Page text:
That may prove a difficult task for Cook, who has no experience in the government outside of being a citizen. But in his first month, he’s had many people in the federal IT space — U.S. CIO Tony Scott, his adviser and form 18F Executive Director Aaron Snow, GSA CIO David Shive, and former founding TTS commissioner Phaedra Chrousos — giving him a crash course of how it all works.

“It’s actually been one of the best things in my first month, how much people have been willing to spend time with me and fill me in on things, repeat acronyms,” he said while laughing, “and give me history, and give me context, introduce me to people. We touch so many agencies and all parts of government, so there’s a lot of context. I’m still just trying to drink in all that context.”

Relevant to the idiosyncrasies of government work, when Cook started back in late October, he had a week-old GSA inspector general’s report waiting for him claiming 18F had lost $31 million since fiscal 2014 due to “inaccurate financial projections, increased staffing levels, and the amount of staff time spent on non-billable activities.” Despite the contention that continues to swirl around the 18F team, particularly from private contractors and federal-tech trade groups, the new leader saw that report as a “helpful” blueprint for things he needed to address early on.

“Everything in there is pretty straight forward,” Cook said. “I didn’t see anything in there that’s particularly hard to do. Those will be easy problems to fix. I’m actually glad they were spelled out.”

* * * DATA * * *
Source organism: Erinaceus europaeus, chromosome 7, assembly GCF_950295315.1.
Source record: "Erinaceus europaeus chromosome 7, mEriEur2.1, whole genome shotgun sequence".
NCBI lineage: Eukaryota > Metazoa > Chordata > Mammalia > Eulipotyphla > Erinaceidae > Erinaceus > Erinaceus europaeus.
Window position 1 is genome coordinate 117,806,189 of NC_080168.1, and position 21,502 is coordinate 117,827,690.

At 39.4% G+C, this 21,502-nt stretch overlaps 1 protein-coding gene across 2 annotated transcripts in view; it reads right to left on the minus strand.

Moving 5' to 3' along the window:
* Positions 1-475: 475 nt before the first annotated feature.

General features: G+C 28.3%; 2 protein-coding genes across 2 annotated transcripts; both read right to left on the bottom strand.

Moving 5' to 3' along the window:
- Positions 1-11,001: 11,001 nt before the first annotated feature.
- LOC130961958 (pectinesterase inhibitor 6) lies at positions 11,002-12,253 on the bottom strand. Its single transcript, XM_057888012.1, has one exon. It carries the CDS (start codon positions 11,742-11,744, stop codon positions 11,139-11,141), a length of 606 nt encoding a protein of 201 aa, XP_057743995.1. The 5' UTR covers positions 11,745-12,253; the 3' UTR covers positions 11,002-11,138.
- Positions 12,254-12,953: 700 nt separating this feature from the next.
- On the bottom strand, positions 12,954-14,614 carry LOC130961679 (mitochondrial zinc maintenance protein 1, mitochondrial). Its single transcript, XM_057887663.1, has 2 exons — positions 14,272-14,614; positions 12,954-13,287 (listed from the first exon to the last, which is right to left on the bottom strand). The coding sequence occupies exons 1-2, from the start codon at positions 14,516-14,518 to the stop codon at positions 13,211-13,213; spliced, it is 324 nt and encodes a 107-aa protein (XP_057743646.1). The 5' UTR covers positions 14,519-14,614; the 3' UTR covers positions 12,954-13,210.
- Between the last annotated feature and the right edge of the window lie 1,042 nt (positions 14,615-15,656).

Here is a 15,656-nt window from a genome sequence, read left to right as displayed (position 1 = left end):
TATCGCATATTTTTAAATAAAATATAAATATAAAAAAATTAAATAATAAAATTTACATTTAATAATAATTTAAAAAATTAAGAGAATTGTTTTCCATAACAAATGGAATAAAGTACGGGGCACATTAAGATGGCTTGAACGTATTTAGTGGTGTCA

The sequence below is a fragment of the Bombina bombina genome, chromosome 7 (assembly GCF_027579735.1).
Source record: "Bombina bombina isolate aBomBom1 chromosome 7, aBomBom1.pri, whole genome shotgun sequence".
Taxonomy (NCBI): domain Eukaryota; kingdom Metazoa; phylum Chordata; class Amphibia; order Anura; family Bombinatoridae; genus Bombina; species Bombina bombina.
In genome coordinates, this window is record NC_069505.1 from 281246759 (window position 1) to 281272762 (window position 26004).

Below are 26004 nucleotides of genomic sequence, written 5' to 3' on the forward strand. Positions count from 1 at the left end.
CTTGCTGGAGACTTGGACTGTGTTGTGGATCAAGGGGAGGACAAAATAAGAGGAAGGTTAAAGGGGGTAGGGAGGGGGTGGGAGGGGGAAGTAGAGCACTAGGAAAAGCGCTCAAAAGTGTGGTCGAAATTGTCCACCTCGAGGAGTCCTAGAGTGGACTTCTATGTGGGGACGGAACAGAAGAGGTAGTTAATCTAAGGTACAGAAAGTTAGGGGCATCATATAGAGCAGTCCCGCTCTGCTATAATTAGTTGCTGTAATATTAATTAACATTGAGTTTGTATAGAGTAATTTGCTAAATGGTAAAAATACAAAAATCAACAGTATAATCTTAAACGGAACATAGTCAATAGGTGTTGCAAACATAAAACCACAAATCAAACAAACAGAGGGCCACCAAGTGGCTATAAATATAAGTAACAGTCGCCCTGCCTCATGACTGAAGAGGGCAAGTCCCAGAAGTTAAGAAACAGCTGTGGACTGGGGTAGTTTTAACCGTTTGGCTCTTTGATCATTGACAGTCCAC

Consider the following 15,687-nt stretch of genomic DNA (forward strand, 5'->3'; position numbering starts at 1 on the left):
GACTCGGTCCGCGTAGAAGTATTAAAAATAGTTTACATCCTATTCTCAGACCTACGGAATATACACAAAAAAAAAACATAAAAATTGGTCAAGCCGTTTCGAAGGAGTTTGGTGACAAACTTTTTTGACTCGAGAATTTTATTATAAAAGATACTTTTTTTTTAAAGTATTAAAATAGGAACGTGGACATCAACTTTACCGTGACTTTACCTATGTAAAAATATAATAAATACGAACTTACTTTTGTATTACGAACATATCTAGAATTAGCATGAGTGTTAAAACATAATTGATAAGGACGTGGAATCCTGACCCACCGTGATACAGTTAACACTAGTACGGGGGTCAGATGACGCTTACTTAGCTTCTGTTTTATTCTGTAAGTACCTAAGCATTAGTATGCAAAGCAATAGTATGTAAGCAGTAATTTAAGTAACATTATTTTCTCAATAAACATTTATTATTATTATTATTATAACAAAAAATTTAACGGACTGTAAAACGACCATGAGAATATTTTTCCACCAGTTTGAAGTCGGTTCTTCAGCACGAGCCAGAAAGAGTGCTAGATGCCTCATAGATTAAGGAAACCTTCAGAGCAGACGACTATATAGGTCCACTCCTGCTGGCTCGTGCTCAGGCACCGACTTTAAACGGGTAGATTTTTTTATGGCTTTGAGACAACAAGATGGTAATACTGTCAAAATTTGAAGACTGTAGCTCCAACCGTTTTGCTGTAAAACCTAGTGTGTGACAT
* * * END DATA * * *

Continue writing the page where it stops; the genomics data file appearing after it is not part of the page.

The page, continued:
As for the $31 million lost, Cook doesn’t “see any problem with that.”

“Look at a startup company. How many startup companies are profitable their first day?” he said. “This is an investment I think will pay off hundreds or thousands” times more. “If you look at the impact we can have on government as a whole, making the government a better buyer, there’s just vast amounts of money we can save the government.”

Cook has his sights set on doing just that — saving the government money though better IT acquisition — in the long term.

“By far the largest impact I think we can have is to make the government a better buyer of technology,” he said. “It’s just not a very good buyer of technology. The way it works excluded a huge amount of the talent out in the private sector. It requires companies to go through a process that almost sets it up to be super expensive and a lot of extra work and frustrating and not work very well in the end. It’s amazing people can get anything done through that process.”

And the way to do that? Of course, Cook goes back to the talent.


“In order for government to be better buyers of technology, they’ve got to have people inside the government who are the best and brightest at technology,” he said, citing 18F and TTS’s model of bringing in technologists for two-to-four year terms, “constantly bringing fresh blood in” to keep up with the pace of technology and keep things from getting “stale.”

“It’s just a matter of getting the best brains in here,” he said.

Despite that, Cook said TTS is never going to grow much bigger than it currently is. The intention remains that industry will do the heavy lifting.

TTS is “always going to be reasonably small because the impact we’re going to have is through the leverage into the agencies and industry,” he said. Reforming IT acquisition and how agencies buy digital services, Cook explained, is “an important part of what we do and I think it’s the one that has the biggest chance for leverage.”

Latest Podcasts